I finished reading Stephen King’s The Wastelands (Book III in The Dark Towers series) on February 12, 2018. Here I am, on March 18, 2018, finally sitting down to write about it. I’m not sure what that means, except perhaps that I wasn’t feeling very compelled to get thoughts down right away. Usually, that means I was feeling rather “meh” about the title. When I absolutely love a book, I need to write about it right away. When I hate a book, I need to write about it right away. Lately, it seems I’ve read quite a few books that were middle of the road, and that’s unusual because I tend to pick well for myself. Of course, I might be blowing all of this out of proportion and simply ignoring the fact that I’m pretty damn busy teaching six classes this semester. Next week is spring break, so maybe I’ll finally get caught up on my own stuff.
Anyway, here’s what I can remember of The Wastelands. It is pretty weird. Even by the standards of Stephen King and this particularly weird fantasy series, The Waste Lands is weird. The last gunslinger, Roland, is back in action with his two new sidekicks from The Drawing of the Three (which I’m only now realizing I never reviewed?) They continue on the quest toward the Dark Tower, where Roland believes he will meet his fate. What this is exactly, remains unclear. The “villain” seems to have died back in the first book, The Gunslinger, but he remains a menacing figure throughout the series thus far. In addition, a new menace is revealed: a lingering technological sentience, a kind of senile artificial intelligence whose dementia, taking the form of an evil locomotive, is on a murder-suicide mission. The only thing standing in the way of this train and its quest to destroy the planet is The Gunslinger, his posse, and a book of riddles.
Sound weird, yet? Honestly, the premise is pretty ridiculous, and I say this as a devout King fan. He’s certainly imaginative. On the plus side, this book does manage a somewhat believable miracle which returns a favorite character from The Gunslinger to the plot line. I was not expecting this development, but it was wholly welcome because, honestly, he was the most interesting character in the series and I think the story needed him. To avoid spoilers, I’m walking a fine line in trying not to reveal anything about this character, but those who have read the first book in the series probably know to whom I am referring. That said, the characters “reanimation,” as it were, is pretty interestingly handled. It is certainly fantastical, but this is a fantasy series, after all.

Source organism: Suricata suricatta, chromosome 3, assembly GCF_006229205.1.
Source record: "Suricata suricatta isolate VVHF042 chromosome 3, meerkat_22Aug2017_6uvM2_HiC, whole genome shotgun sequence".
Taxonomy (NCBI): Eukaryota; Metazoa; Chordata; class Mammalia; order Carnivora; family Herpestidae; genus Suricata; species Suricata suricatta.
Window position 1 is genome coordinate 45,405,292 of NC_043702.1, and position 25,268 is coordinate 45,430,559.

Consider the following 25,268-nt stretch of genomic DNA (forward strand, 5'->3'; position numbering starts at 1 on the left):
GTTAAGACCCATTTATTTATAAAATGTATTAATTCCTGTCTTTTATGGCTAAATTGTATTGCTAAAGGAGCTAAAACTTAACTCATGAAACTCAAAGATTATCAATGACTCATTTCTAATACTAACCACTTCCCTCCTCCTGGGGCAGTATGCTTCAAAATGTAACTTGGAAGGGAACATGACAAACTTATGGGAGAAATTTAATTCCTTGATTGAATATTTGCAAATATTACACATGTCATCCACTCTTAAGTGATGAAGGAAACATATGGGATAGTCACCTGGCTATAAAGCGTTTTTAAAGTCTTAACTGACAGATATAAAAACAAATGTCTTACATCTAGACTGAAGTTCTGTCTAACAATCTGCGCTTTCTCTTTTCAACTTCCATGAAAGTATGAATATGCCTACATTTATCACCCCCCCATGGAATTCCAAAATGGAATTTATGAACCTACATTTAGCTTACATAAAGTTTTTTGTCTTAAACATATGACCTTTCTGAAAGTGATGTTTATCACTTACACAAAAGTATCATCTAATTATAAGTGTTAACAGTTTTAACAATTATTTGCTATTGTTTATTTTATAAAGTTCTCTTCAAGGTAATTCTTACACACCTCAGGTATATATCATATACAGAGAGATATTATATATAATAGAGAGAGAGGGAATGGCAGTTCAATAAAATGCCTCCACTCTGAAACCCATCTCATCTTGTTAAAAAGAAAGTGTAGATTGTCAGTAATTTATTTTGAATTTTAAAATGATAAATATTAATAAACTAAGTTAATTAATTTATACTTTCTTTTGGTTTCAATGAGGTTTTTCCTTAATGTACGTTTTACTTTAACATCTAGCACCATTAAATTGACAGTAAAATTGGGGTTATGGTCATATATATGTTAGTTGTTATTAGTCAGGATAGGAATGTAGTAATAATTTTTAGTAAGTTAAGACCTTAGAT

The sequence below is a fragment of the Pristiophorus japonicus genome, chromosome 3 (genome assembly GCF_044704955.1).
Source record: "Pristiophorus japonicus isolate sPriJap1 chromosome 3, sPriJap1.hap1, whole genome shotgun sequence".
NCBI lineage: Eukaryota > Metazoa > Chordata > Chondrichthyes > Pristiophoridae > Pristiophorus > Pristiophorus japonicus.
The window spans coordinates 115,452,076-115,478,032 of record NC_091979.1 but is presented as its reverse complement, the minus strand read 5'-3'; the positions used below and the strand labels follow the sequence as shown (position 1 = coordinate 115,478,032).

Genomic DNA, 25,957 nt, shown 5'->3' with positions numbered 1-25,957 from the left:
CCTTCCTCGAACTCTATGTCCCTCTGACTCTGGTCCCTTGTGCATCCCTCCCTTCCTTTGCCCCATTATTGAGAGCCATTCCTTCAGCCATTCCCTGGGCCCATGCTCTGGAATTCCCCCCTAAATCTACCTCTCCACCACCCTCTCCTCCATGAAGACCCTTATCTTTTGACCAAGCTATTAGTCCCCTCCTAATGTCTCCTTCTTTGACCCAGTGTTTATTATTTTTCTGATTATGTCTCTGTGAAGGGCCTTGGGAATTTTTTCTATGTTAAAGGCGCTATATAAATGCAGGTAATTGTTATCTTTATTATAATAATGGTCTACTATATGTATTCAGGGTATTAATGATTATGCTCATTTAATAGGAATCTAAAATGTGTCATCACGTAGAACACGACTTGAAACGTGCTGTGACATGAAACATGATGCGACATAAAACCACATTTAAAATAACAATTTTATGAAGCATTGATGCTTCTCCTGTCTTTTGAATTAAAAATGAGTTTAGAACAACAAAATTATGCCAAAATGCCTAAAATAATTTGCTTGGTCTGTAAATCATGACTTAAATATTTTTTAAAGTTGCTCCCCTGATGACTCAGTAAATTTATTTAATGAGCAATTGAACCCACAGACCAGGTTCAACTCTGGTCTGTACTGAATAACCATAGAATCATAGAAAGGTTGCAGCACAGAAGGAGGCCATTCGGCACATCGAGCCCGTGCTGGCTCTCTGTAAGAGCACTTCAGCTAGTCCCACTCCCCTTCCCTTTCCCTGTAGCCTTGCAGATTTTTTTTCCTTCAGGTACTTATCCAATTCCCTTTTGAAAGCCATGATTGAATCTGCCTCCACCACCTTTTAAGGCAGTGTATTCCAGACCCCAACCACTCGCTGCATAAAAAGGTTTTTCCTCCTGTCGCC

Eddie Dean and Susannah continue to develop as well, and even Roland has moments of growth-through-weakness. The connection between our own earth—in time and space—and the planet Roland belongs to, gets a little bit clearer. Not only do we learn more about the doorways that bridge the space-time gaps, but we also learn who might have visited Roland’s world before, which explains the evil that has manifested itself there. In the wake of this early visitor is a “legion of fiendish foes both more and less than human.” The bad guys are acceptably creepy and disgusting, and specifically contrasted against the pure innocence of the one who returns from book one. The tension this creates could not have happened without that character re-entering the storyline, which is all the more reason to applaud King for doing it (despite some complaints that, well, the character was dead… and that’s cheating!)
Ultimately, even though this was the strangest of the three books so far, and felt sometimes very silly, it was still almost as gripping as most of what King does. It left me more eager to continue the series than did The Drawing of the Three, so hopefully that gradual trend continues. I began this series in 2013 – five years to read the first three books in an eight book series. That’s unusual for me.
Final Verdict: 3.0 out of 4.0
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